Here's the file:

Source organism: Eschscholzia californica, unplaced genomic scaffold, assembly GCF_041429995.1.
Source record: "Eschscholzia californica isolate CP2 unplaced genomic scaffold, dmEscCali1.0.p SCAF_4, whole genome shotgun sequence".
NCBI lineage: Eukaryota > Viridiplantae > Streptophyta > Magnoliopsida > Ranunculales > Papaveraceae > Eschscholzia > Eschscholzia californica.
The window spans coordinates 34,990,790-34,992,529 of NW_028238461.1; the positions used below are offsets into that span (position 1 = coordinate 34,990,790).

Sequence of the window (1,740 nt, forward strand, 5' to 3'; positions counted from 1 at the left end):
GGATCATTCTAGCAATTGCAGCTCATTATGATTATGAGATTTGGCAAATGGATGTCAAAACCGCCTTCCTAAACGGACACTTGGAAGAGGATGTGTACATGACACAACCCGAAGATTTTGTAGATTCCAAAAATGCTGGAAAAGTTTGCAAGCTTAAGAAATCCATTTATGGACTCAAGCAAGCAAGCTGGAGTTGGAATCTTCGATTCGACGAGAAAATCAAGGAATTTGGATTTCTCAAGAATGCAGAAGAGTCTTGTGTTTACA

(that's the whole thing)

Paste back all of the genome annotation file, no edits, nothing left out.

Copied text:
Source organism: Eschscholzia californica, unplaced genomic scaffold, assembly GCF_041429995.1.
Source record: "Eschscholzia californica isolate CP2 unplaced genomic scaffold, dmEscCali1.0.p SCAF_4, whole genome shotgun sequence".
NCBI lineage: Eukaryota > Viridiplantae > Streptophyta > Magnoliopsida > Ranunculales > Papaveraceae > Eschscholzia > Eschscholzia californica.
The window spans coordinates 34,990,790-34,992,529 of NW_028238461.1; the positions used below are offsets into that span (position 1 = coordinate 34,990,790).

Sequence of the window (1,740 nt, forward strand, 5' to 3'; positions counted from 1 at the left end):
GGATCATTCTAGCAATTGCAGCTCATTATGATTATGAGATTTGGCAAATGGATGTCAAAACCGCCTTCCTAAACGGACACTTGGAAGAGGATGTGTACATGACACAACCCGAAGATTTTGTAGATTCCAAAAATGCTGGAAAAGTTTGCAAGCTTAAGAAATCCATTTATGGACTCAAGCAAGCAAGCTGGAGTTGGAATCTTCGATTCGACGAGAAAATCAAGGAATTTGGATTTCTCAAGAATGCAGAAGAGTCTTGTGTTTACA